News

Scott Freeman receives medal for bravery for his rescue of a neighbour during a house fire in 2016

By Jennifer Vandermeer, Norwich Gazette/IngersollTimes

Ingersoll’s Scott Freeman, back row, fourth from left, received a bronze medal for bravery during an investiture at the suites of the Lietuenant Governor of Ontario Elizabeth Dowdeswell (front row, centre) Feb. 5 at Queen’s Park. The medal was presented for Freeman’s rescue of a neighbour from a house fire in Ingersoll in November 2016.

Ingersoll’s Scott Freeman, back row, fourth from left, received a bronze medal for bravery during an investiture at the suites of the Lietuenant Governor of Ontario Elizabeth Dowdeswell (front row, centre) Feb. 5 at Queen’s Park. The medal was presented for Freeman’s rescue of a neighbour from a house fire in Ingersoll in November 2016.

Ingersoll resident Scott Freeman has been recognized with a bronze medal for bravery for rescuing a neighbor from a house fire in late 2016.

Freeman received the honour from Lieutenant Governor of Ontario Elizabeth Dowdeswell at a ceremony at Queen’s Park in Toronto on Feb. 5.

The medal and certificate were issued by the Royal Canadian Human Association “to recognize such deeds of heroism, by Canadians in civilian life, who, through their alertness, skill and concern, save or attempt to save a life, especially where those actions lie outside the ordinary duties of the person involved”.

It was Nov. 1, 2016, when Freeman heard a smoke alarm around 11 p.m. He looked out his back door to see small flames through a window.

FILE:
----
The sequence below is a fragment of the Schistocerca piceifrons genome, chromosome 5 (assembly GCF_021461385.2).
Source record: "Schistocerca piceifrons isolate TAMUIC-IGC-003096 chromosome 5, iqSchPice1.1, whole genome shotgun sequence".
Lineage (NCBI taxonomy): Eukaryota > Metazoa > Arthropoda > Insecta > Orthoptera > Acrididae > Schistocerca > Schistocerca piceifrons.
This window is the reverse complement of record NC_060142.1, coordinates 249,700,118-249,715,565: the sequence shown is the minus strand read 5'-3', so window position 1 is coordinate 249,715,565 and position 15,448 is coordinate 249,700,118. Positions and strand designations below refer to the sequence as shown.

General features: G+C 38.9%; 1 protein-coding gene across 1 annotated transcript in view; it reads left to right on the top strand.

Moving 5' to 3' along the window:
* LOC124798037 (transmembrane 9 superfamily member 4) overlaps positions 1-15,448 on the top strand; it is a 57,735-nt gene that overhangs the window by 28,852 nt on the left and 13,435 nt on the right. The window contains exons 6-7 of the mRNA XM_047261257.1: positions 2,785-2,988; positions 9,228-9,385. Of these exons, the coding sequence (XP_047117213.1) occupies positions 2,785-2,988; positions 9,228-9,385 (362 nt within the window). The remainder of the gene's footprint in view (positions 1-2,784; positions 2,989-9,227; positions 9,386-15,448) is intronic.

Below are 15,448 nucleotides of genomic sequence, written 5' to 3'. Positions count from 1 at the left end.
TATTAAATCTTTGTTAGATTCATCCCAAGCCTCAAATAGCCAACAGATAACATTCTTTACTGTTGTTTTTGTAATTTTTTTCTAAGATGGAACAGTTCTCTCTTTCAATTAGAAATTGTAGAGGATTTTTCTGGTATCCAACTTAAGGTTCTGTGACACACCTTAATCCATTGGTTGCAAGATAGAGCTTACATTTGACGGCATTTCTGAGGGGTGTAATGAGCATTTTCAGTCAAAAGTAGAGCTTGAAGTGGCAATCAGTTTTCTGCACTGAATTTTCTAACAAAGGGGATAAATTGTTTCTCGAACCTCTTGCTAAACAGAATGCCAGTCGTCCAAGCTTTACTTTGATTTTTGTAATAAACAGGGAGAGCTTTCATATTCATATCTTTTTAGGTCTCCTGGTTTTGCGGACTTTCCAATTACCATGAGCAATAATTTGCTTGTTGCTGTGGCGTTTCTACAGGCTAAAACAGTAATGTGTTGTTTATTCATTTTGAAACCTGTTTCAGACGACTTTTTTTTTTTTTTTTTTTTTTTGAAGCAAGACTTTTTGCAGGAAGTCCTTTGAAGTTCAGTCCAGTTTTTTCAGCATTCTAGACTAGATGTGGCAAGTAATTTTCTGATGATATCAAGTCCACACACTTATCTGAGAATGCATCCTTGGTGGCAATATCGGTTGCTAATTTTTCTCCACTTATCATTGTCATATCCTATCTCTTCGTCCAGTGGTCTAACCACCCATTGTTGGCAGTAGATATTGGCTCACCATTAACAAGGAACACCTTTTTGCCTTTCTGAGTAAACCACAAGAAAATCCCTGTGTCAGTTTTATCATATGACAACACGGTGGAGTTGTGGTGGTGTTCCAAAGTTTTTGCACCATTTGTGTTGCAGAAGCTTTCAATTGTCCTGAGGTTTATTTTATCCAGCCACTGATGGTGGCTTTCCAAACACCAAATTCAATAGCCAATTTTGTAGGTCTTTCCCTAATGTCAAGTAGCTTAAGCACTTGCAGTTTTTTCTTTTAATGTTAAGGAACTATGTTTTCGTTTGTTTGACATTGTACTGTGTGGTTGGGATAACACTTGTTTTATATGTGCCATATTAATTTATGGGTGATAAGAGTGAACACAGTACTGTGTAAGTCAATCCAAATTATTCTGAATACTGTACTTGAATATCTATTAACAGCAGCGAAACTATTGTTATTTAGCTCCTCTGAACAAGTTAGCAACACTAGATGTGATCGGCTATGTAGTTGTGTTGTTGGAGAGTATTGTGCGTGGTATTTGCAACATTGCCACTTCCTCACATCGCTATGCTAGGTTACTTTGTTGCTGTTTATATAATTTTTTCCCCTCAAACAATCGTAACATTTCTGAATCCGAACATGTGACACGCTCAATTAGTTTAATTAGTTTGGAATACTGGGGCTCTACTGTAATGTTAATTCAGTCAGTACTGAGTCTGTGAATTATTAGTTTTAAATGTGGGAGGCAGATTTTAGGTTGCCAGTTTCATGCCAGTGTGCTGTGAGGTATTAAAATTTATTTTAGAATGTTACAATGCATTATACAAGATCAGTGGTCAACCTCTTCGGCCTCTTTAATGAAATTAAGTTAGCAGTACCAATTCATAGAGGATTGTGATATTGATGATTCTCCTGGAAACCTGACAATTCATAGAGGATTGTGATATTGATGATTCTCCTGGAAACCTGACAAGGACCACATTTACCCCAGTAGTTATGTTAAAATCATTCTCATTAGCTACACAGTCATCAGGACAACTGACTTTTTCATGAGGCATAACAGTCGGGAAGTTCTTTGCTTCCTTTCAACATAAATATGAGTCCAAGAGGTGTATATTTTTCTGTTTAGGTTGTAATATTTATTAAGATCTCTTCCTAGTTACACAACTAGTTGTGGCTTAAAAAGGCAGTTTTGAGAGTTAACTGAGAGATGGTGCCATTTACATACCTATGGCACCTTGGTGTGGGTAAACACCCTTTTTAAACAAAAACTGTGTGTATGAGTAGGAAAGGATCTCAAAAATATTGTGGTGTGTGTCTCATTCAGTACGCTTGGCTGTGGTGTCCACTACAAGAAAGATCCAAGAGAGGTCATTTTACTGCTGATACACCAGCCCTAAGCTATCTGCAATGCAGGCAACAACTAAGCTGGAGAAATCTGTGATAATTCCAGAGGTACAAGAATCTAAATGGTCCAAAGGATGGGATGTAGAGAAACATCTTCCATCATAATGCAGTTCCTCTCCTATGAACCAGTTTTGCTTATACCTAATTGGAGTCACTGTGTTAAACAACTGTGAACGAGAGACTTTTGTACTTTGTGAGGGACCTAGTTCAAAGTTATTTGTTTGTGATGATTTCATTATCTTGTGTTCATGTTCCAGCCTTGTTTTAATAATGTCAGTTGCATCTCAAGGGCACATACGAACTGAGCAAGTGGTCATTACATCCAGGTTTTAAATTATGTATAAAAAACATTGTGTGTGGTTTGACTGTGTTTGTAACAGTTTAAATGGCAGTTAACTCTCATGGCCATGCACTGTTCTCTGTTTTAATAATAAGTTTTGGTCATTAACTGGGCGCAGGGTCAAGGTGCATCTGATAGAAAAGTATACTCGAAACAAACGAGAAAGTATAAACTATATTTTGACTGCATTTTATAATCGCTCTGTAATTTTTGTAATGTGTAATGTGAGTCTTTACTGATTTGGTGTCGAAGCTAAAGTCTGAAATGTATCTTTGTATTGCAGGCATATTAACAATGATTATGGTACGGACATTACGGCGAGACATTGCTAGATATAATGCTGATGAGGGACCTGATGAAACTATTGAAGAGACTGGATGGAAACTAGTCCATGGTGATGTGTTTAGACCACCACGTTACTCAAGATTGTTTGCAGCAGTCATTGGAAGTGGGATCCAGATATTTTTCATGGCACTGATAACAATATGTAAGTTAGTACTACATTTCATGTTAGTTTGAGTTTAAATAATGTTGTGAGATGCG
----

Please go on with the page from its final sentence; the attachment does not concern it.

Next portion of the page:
In an account told to the Ingersoll Times at the time, Freeman said he grabbed his phone and dialed 9-1-1 then ran to his neighbour's aid.

Finding an unlocked door, Freeman entered the smoke-filled house and yelled for the man. He heard a television, and Freeman headed in that direction and then heard his neighbour call out.

“Eventually I found him,” said the 36-year-old. “I grabbed him and dragged him outside.”

Freeman said other people live in the building, but they weren't home at the time.

Firefighters were on scene within three to four minutes and his neighbour was taken to hospital.

At the time, Ingersoll Fire and Emergency Services Chief John Holmes said the fire happened in the kitchen and started with a pot on the stove.

While the flames were extinguished quickly and the damage was minor, that doesn't mean the danger the fire presented was, Holmes said.

“Any time that smoke is involved, if someone has a hard time getting out of the house or isn't alerted in time then definitely the result could have been different.”

Holmes said the incident highlights the importance of having working smoke alarms.

“That was the key to the whole thing,” he said. “That's what alerted the neighbour. It could have been a different outcome if there wasn't some working smoke alarms in there, for sure.”

When it comes to Freeman's actions, Holmes said entering a burning building without the proper gear and training isn't advisable.

“I would never recommend anybody take on something like this, but, having said that, I would say that the gentleman who performed the rescue definitely made a difference in that man's life.”